How to Fill Your Unused Coaching Capacity
October 11, 2018
Last week, we at Learning in Action, turned our attention to what we could do to help you fill your unused coaching capacity. (That time when you could be and would want to be coaching, if you had the coachees to fill it.) We are passionate about helping coaches thrive in their chosen profession.
And we believe that both coachees and coaches can languish because of the challenges in finding each other. Marketing, sales and promotion are not necessarily a strong suit for many coaches. And most coachees don’t know the first thing about coaching, coaches, what they are looking for or where to find them.
That’s why we hosted our monthly podinar, Coaching At Capacity: How to Fill Your Calendar with Paid Coaching Time. We invited Chip Carter, Senior Advisor with LeaderJam and the Institute of Coaching, to talk with us about platforms that match coaches to coachees. If you’d like to watch and/or listen to our 90 minute conversation, you can tune in here.
Note: We’re grateful to Chip Carter for providing all the platform information in our podinar, and for verifying the information. This blog is based on that information.
Some of you reading this blog may have no idea what we mean when we talk about Coach Platforms. So here is a brief description that I’ve made up (because this space is so new I haven’t seen it referenced anywhere):
A coach platform is a platform that matches potential coachees (people who want coaching) with coaches.
For purposes of this blog, we’ll focus on three primary types of platforms:
- B2B (business to business)
- B2C (business to consumer)
- Coach companies
We’ll describe each of these types of platforms below and give examples.
B2B Coach Platform
B2B coach platforms match companies who want to offer coaching to their employees with coaches who they’ve invited onto their platform. Examples of B2B platforms include BetterUp, Coaching Right Now, Profitable Leadership, and LeaderJam, which is soon to be launched.
Platforms like these approach companies who want to create a consistent coaching program throughout their company but don’t have or want to invest in the expertise to do it themselves. Or companies who want to democratize coaching as part of their culture, and make it available to a broader cross-section of their employees.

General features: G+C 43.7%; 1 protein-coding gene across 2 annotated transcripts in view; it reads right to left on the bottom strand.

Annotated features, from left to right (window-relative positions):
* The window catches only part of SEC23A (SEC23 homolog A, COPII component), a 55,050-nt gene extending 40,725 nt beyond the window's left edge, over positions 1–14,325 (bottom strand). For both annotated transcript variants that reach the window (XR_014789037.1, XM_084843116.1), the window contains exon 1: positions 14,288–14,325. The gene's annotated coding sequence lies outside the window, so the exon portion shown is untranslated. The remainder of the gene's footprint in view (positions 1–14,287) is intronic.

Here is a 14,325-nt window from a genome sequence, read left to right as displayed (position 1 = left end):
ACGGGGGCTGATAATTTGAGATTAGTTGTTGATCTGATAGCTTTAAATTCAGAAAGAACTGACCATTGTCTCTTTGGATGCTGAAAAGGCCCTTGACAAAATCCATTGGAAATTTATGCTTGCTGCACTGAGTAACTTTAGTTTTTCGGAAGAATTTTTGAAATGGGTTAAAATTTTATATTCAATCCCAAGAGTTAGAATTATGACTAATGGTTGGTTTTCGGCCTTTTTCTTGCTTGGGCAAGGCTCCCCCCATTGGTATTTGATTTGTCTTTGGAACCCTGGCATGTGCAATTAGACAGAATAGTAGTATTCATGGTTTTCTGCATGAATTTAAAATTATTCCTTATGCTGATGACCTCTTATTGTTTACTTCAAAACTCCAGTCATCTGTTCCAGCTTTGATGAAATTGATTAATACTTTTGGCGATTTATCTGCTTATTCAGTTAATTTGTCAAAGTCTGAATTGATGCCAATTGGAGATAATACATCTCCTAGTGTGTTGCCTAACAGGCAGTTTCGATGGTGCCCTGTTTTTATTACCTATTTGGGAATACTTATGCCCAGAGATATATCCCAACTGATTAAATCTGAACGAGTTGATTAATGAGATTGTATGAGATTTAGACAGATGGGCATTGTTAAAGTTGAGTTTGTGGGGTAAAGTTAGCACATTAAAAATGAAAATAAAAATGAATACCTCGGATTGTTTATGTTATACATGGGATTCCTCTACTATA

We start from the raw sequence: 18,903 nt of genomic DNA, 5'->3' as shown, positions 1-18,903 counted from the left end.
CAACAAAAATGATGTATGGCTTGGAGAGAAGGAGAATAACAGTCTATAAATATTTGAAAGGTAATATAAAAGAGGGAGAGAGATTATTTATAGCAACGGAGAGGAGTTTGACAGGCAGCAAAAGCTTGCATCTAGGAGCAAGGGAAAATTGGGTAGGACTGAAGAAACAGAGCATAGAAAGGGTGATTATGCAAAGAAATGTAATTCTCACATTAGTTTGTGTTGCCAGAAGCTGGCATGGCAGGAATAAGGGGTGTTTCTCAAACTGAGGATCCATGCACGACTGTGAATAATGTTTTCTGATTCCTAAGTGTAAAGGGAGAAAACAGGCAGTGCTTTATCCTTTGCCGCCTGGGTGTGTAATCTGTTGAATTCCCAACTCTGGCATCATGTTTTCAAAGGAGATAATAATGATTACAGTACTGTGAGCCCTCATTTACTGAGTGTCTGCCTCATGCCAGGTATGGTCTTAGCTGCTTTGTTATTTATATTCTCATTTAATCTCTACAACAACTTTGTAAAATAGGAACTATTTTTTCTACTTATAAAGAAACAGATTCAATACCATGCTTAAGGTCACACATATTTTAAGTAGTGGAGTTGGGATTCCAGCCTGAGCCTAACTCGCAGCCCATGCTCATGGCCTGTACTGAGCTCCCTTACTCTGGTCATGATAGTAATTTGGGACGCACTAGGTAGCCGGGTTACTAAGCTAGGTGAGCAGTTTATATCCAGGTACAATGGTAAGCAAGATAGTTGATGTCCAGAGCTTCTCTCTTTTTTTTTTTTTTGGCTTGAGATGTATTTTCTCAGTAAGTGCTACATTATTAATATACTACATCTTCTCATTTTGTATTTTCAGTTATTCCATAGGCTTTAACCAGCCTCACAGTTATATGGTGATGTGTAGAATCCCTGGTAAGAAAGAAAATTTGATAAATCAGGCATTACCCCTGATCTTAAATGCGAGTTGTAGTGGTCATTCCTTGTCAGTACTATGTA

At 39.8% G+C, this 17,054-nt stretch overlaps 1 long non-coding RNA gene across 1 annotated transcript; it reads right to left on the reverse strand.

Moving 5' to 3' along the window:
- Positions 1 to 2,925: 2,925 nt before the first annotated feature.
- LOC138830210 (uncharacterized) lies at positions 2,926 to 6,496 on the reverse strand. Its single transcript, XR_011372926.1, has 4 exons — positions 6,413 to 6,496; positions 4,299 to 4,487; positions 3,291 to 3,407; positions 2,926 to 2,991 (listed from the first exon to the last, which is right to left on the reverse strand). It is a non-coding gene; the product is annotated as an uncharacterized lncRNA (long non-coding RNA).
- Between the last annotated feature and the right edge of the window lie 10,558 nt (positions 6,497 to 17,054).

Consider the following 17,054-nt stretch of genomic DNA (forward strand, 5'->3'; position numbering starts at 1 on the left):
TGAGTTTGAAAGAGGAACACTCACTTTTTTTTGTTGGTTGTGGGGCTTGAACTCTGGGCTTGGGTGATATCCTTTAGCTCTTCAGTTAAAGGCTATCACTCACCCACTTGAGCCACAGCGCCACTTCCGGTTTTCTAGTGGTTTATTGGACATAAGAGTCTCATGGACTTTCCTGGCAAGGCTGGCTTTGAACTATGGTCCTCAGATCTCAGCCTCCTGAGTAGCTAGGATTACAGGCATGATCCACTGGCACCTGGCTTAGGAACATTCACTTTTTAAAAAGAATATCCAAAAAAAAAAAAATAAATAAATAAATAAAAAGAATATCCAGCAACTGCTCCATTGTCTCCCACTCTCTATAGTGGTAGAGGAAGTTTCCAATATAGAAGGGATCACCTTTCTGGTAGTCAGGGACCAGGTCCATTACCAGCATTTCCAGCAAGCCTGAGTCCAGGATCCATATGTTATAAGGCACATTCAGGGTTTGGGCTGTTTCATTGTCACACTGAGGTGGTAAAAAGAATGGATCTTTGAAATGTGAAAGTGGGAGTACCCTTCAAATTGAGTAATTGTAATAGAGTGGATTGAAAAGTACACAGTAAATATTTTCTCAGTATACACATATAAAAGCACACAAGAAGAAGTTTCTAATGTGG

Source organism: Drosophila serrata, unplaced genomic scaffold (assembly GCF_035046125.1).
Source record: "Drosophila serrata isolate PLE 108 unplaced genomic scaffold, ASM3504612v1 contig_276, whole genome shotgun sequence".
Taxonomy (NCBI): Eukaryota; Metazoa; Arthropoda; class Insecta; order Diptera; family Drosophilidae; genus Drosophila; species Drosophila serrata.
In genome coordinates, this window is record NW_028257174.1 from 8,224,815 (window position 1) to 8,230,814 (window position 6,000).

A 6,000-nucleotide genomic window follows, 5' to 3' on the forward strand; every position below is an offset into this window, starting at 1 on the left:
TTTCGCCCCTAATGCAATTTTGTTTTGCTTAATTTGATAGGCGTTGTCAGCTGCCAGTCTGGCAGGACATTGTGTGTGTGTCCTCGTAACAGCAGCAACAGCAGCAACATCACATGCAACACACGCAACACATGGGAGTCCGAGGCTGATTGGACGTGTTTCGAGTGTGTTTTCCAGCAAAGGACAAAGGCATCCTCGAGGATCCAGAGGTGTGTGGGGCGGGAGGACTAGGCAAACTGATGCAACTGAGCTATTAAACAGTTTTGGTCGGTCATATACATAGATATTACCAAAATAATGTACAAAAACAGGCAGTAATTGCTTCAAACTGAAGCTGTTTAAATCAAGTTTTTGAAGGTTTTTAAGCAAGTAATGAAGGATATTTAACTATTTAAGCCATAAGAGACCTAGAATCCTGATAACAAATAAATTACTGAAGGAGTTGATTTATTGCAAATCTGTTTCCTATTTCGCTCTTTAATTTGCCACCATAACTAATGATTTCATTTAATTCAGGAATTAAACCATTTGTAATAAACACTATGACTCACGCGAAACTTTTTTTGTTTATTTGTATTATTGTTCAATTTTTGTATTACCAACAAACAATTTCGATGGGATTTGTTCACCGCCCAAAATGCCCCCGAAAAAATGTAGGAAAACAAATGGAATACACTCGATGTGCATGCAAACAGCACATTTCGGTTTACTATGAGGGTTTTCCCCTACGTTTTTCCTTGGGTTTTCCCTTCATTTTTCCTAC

Also, these platforms find coaches with excess coaching capacity who want to be part of their network of coaches. Many of these platforms are looking for coaches at all experience levels who have more coaching time than they can sell themselves. And because the prospective coachees in companies on the platform are at all levels of the organization, these platforms need coaches at all different price points (and therefore levels of experience).
Each platform’s vetting of coaches is unique. For the most part, coaches submit information to these companies about their background, experience, education, certifications, credentials and areas of expertise. The platforms will perform some kind of interview and background check.
As a condition of bringing a coach into their network, the platform might require the coach to follow certain processes or procedures around coaching engagements and/or get some additional education in certain assessments they use frequently (e.g. MBTI, DISC, StrengthsFinder).
Side Note/Soap Box: Do yourself and everyone who would benefit enormously from working with you a favor! Discover, create, develop YOUR unique expertise in the coaching space. Determine a compelling way to articulate it. (Read my blog about it here.) You can focus on a specific target market (e.g. I focus on CEO/business owners); you can specialize in a type of coaching (e.g. wellness, Narrative, mindfulness, neuroleadership); you can develop an expertise that cuts across all coaching (e.g. Emotional Intelligence (EQ), Conversational Intelligence (CiQ), Neuroscience, Somatics). There are unlimited options. Use one of them!